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And now a question

Posted by momof3_stepof1 (My Page) on
Mon, May 30, 11 at 20:26

My son is 11 years old. His biological father decided to disappear when he was 19 months old. He has 4 other children that range in age of 5-10 (the 10 year old is only 3 1/2 months younger then my son..... the reason for the breakup)

I met my husband when my son was 11 months old. I allowed bio dad to see him whenever he wanted... but NO overnights. It's stated in the guidelines that no overnights are given until child is 3. I went strictly by the guidelines because bio dad wasn't really around much. He would tell me to bring him down to him and leave him but I never did. I simply stated that I didn't have to bring him to him and that he didn't get overnight visits. If he wanted to see him I would meet him. He never wanted that. I just couldn't leave my baby with someone that didn't know him and that I didn't trust. I didn't call him when my son was born because he had threatened my life. I called him when my son was 5 months old because I felt guilty. I then did take him to see him a few times and he came to my home to see him a few times after child support court hearings. He asked for a DNA test, court gave him 3 chances to show.... he skipped them all. Court "defaulted" him as father. I promise you, he's his father. I am not the one who cheated. Plus he looks EXACTLY like him. Anyway..... bio dad is now in jail for non support.

My ss is 7 months younger then my son.... so when my dh and I got together they were 4 and 11 months. I called my husband by his name to my son. When my ss started saying dada my son also started. This was about the same time bio dad went missing. I called his family all the time and no one knew where he was.... well, I know they did but that's what they said.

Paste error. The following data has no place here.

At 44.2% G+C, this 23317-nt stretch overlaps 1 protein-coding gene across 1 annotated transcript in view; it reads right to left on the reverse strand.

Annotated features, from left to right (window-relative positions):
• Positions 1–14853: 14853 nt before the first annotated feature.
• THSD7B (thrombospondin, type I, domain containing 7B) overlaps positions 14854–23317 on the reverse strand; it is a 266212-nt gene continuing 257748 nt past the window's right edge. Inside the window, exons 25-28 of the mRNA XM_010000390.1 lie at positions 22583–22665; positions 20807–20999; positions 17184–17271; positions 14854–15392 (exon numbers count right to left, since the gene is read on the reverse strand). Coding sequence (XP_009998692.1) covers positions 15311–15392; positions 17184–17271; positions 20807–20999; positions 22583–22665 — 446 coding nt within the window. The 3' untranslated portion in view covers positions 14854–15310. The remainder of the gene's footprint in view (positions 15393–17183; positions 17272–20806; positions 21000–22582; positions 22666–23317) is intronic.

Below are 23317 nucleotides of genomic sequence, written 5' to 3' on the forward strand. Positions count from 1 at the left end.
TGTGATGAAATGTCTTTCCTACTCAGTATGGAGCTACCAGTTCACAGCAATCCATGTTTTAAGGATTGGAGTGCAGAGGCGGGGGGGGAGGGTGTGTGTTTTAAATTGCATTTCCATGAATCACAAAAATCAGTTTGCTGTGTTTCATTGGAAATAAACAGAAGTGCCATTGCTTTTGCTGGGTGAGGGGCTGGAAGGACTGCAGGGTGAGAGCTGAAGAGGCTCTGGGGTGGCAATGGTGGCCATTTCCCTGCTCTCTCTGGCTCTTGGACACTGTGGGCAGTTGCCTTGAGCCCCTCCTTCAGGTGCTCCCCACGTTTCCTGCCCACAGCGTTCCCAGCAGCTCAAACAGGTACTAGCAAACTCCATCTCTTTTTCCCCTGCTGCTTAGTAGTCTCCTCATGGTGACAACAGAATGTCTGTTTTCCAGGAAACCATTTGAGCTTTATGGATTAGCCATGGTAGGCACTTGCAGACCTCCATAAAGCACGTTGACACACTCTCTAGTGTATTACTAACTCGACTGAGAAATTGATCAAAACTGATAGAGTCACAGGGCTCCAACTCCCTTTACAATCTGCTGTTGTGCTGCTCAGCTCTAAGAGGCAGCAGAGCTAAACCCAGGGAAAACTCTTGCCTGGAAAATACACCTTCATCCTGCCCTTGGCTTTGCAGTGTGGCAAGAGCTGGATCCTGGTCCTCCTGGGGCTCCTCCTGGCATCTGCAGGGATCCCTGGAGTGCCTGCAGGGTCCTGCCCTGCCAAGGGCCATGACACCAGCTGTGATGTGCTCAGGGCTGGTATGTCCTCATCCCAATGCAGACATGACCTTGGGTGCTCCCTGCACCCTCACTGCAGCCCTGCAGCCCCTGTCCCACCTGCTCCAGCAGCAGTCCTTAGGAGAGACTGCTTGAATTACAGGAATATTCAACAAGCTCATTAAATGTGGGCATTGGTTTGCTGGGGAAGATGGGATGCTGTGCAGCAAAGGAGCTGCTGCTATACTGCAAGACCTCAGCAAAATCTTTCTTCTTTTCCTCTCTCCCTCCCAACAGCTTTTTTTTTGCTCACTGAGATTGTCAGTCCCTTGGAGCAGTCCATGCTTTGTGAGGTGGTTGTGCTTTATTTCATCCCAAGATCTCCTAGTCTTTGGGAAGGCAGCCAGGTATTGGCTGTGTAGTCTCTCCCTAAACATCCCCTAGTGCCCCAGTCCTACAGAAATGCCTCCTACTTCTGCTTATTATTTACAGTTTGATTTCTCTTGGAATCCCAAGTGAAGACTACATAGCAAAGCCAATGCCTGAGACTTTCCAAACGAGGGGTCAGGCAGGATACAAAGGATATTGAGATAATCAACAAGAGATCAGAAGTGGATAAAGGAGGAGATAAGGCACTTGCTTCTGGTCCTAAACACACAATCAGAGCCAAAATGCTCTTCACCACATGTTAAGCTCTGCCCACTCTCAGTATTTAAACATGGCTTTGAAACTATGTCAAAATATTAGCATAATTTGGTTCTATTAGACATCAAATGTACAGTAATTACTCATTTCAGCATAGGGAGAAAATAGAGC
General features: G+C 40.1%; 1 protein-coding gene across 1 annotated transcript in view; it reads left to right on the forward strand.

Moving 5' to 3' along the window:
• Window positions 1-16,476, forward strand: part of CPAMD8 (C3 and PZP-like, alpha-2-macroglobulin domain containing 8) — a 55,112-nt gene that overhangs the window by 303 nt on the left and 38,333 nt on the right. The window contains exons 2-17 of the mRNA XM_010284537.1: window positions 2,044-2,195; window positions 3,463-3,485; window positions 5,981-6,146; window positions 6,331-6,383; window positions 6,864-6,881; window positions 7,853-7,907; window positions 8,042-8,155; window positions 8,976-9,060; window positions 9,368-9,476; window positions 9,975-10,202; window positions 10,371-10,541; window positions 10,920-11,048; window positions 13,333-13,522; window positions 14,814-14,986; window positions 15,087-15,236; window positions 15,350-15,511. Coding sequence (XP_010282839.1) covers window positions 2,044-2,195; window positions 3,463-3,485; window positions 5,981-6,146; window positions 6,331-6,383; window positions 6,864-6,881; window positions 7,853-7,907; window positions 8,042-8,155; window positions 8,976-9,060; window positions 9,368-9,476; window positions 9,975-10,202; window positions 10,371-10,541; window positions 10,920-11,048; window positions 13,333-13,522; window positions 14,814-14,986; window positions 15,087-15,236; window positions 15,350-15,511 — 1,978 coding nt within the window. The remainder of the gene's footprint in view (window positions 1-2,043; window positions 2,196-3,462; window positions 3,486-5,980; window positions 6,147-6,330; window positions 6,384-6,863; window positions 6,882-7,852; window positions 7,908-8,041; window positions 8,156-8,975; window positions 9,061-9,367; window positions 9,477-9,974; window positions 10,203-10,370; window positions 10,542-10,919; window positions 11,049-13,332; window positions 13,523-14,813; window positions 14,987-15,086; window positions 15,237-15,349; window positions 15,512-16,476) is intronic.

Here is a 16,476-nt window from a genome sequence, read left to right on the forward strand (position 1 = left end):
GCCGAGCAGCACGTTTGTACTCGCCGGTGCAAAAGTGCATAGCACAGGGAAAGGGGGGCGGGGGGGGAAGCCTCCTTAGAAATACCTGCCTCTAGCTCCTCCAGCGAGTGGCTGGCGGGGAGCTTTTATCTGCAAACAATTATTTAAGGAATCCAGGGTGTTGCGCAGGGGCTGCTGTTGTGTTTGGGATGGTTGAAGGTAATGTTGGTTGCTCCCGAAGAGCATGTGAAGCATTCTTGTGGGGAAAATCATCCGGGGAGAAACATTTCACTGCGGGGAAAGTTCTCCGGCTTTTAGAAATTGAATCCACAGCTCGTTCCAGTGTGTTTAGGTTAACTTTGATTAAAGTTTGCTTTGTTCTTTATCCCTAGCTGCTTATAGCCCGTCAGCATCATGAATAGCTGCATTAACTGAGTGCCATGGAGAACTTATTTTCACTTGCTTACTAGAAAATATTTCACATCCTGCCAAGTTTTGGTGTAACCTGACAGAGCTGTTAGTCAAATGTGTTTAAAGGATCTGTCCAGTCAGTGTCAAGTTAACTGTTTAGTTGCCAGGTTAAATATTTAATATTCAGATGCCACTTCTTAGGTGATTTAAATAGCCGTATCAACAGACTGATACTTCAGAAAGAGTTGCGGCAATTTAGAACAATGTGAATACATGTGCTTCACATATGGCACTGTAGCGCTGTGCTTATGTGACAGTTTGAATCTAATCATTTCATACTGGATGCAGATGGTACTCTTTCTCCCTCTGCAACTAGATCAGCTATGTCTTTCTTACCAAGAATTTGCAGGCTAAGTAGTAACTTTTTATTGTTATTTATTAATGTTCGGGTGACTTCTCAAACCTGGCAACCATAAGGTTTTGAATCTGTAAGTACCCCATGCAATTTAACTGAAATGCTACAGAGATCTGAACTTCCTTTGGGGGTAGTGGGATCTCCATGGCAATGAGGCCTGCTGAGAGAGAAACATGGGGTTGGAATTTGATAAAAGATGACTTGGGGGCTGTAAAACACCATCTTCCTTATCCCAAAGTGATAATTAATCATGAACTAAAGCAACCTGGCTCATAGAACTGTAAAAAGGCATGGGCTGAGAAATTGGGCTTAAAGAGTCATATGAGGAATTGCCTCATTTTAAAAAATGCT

So.... I didn't stop my son from calling my dh dada. Bio dad reappeared. I told him what was going on and he didn't care. He wanted to give my son up for adoption. (By the way.... he still to this day wants the rest of his kids... by three other moms) We have since proceeded with the adoption process. My son goes by our last name. He totally believes my dh is his father. I just don't know how to tell him the truth. I don't know how or when. I really believe the when is past time. So, I think I should do it now. I feel so bad for him. My dh is a WONDERFUL father and loves him so much. My son is just a VERY emotional kid. He also has a little temper on him. I'm so scared of what his reaction will be.